and the Quais, to which vessels of 150 tons come Comtesse d'Eu.]

up. Of its 10 or 12 churches the most remarkable Further on, the line passes within view of the plain (bordered by the Muance and the Laison),

St. Etienne's (Stephen's), or the Abbnyc Aux where the battle of Val des Dunes was fought, 1047,

Hommes, in the Norman style, built 1066-77, and between the Normans and French. Wace, in the

370 feet long; with three towers and two turrets, ancient poem of the Roman de Rou, describes it as

a fine west front, and a black marble slab before " Valedunes est en Oismeiz

the altar, marking where the bones of the ConEntre Argences è Cingueleiz."

queror once rested. An inscription describes him Then comes Mondeville and its caves, from which

as “ Invictissimus Guliemus Conquestor, dc." The the stone used in building the tower of London

abbey buildings, in the early pointed style, n ar it, and Westminster Abbey was quarried.

belong to the high school or College of Henry At 8 miles from Moult is the old capital of Nor VI., which was founded as a university by the mandy,

Regent Bedford.
CAEN.

Holy Trinity, or Abbaye Aux Dames, is also a

large and excellent Norman specimen, cross-shaped, 147} miles from Paris; 95 from Cherbourg.

having low towers, and a monument of Queen HOTELS.-D'Angleterre, in the centre of the

Matilda, its foundress. The buildings attached are town, by M. Dubosq, recommended; De Victoire;

now included in the Hôtel Dicu, or general Hospital De la Place Royale.

(built 1726). English Vice-Consul, Chas. G. G. Perceval, Esq.

St. Pierre (Peter) has a beautiful light spire (built Post-Office in Place Royale.

1308), 240 feet high and a good vaulted roof. Englisr service at the French Protestant Church.

St. Etienne-le-Vieil, a fine pointed church, in a KF OBJECTS OF NOTICE. - Churches of St.

state of decay, and serving as a corn market, has a Etienne, Trinity, St. Pierre, &c.—Castle-Cour des

soi-disant figure of the Conqueror. That of S?. Halles-Charlotte Corday's house-Museum.

Nicholas, which he built. 1066, in the Norman style, Population, 44,000; many being English resi is a cavalry stable. At the old Castle, now used dents.

as a barrack, is another Norman chapel; St. Jian's A fine old town, both historically and in an anti- church has two unequal towers: and St. Michael's quarian point of view; capital of department Cal- is a mixture of Norman and other styles. vados, head of a military division, &c., in a fertile | The Manoir de Pollent, called also, the Château corn country, on the Orne, where the Odon joins de Calix, or Gendarmerie, has some curious carving it, three leagues from the Channel. It was called about it. Tôtel de Valois, now the Bourse, or exCathein about the time (1066) that the Conqueror, change, is also ornamented with statues, &c. The The favourite seat it was, founded St. Etienne's Cour des Halles, or de Monnaie, deserves notice, as Ab ey, in which he was buried; his wife Matilda does the Hotel de Than, in Rue St. Jean Charlotle having founded a nunnery at the same time. The Corday's house is in the same street.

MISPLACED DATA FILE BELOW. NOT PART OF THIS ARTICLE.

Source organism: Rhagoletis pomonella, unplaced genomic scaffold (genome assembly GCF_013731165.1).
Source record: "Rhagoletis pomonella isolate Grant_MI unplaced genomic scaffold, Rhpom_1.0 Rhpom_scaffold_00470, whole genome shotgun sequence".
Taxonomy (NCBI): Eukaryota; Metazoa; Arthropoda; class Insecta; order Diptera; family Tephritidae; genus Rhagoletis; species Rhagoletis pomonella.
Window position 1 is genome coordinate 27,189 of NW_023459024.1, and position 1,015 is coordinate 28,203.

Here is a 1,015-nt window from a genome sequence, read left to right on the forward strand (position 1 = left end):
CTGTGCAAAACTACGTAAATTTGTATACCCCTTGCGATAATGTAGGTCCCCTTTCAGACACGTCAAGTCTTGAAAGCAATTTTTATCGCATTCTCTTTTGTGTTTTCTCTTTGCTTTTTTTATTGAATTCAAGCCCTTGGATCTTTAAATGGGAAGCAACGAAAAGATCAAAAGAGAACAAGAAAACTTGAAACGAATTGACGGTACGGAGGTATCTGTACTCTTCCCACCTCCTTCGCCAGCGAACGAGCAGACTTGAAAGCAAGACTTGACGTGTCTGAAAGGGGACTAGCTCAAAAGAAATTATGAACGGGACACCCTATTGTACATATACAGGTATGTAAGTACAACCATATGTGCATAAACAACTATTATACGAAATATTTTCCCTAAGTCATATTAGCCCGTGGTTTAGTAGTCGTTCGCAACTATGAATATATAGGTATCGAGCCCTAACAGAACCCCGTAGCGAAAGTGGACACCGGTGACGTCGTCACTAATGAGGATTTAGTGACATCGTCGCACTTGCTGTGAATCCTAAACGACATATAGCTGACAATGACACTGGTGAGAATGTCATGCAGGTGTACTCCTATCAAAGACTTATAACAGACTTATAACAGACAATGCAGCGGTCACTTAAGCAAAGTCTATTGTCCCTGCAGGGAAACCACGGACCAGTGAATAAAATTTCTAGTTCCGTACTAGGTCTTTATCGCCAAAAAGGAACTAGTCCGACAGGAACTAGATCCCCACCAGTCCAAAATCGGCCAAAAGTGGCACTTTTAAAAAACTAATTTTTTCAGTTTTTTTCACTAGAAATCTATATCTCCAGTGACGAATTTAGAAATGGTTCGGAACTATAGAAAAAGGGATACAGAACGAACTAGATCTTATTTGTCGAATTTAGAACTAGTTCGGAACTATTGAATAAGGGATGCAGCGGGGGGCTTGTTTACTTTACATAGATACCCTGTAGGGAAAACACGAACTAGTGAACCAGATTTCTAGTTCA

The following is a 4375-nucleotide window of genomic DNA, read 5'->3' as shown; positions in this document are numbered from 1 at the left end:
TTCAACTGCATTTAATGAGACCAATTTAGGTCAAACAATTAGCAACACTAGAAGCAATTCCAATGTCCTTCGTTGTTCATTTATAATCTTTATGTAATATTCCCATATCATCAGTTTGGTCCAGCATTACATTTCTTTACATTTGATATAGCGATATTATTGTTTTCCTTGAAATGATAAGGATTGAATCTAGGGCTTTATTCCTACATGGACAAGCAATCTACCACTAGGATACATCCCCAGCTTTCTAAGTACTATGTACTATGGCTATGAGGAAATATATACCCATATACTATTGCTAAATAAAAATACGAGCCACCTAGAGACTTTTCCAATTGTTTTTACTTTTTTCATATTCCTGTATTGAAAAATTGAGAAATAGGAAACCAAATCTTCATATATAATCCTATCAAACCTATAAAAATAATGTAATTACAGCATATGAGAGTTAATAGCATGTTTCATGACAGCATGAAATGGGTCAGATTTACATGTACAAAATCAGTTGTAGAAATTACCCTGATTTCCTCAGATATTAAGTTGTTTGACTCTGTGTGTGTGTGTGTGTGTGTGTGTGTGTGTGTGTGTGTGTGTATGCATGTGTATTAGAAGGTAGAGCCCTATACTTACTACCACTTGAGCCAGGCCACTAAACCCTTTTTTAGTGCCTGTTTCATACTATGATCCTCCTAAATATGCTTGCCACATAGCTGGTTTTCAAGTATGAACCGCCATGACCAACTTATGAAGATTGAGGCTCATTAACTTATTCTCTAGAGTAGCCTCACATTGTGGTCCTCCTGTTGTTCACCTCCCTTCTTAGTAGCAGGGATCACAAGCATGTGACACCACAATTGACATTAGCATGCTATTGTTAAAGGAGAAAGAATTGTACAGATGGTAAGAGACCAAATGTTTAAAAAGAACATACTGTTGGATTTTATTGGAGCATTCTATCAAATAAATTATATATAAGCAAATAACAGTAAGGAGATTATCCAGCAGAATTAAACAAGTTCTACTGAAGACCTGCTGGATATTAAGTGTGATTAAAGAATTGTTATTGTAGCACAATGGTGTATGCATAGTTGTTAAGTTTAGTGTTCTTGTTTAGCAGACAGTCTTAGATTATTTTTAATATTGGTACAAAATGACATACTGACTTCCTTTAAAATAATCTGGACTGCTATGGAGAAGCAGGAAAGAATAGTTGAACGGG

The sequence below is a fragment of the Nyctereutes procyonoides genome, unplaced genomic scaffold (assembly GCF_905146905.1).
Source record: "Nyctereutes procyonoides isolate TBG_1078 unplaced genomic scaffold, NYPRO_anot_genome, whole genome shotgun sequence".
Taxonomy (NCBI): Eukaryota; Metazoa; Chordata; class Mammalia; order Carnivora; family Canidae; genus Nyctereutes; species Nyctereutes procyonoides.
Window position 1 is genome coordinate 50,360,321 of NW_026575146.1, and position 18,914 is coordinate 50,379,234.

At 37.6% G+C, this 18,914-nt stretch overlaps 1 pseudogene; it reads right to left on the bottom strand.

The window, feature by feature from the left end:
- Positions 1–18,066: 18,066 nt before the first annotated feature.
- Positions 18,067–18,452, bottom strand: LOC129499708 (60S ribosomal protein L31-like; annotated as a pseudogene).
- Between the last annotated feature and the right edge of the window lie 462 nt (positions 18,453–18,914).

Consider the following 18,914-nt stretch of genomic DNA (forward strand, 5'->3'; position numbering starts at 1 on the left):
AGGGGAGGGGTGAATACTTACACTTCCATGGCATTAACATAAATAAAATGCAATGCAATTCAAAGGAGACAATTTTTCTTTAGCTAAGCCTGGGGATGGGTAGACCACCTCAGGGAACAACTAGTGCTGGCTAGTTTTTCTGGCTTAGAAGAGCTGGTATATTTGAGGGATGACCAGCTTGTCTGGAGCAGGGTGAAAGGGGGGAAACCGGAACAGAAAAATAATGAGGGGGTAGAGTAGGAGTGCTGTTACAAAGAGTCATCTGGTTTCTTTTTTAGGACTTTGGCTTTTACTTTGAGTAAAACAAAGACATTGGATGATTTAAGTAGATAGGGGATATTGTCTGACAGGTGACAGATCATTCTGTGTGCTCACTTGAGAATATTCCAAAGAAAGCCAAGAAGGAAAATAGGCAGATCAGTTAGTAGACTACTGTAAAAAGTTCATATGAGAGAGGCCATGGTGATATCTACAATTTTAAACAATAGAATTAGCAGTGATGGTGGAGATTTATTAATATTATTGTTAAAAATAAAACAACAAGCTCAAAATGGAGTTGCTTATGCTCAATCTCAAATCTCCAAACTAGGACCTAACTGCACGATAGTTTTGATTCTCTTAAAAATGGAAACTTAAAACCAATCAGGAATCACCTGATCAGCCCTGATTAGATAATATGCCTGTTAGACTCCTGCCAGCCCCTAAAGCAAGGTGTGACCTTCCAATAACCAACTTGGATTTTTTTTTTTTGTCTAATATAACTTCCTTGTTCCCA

Other buildings are, the Hôtel de la Préfecture; | represent the Conquest of England by her husband. the Palais de Justice, with a colonnade round it; It is shown at the public library (7,000 volumes), large Public Library of 48,000 volumes, besides and a copy of it has been made by the Antiquarian MSS., the history of which has been published by Society of London. its curator, M. Trebutier; and the Museum, having The Cathedral, on the site of that built, 1077, by several good pictures, and a cabinet of natural his the Conqueror's brother, Bishop Odo, is of the 12th tory, which includes fossils of the oolite rocks, as century, and has three carved porches, two towers, the ichthyosaurus, &c. There are also schools of 246 feet high, with good oak stalls, and a crypt Medicine, Architecture, Navigation, &c., with Anti under the choir; it is 334 feet long. anarian and other Societies. Botanic Gardens. At the Bishop's Palace is a series of portraits. Deaf and Dumb School, Le Bon Sauveur Lunatic The Hôtel Dieu was a chapel, built 1206; The Hôtel Asylum, &c. They show the house (corner of Rue de Ville is ancient. There are two other churches, Nôtre Dame) whero Malherbe, the poet, was born; a museum, public baths, a new corn-market, colBishop Huet was also a native, and wrote an ac lege, &c., and a house in Rue St. Malo, where A. count of the town. Galland, the translator of the Chartier, the poet, and his brothers, were born, in Arabian Nights, was another. The unfortunate the 15th century. Trade in cattle, sheep, butter Beau Brummel died here, in a madhouse, having cider, &c. held the post of consul.

Hotels.-Du Luxembourg ; Le Grand Hotel; Du Manufactures of millinery, hose, yarn, oil, paper, Lion d'Or. sugar, linen, &c., but especially lace, which the The road to St. Lo turns off here (see Route 14), people, in and around the town, make all day | but the nearest station is Lison. The Bocage, or long. Trade in oil, grain, cider, eaux-de-vie, fish, woodland, between this and Isigny, is very fine. horses, &c.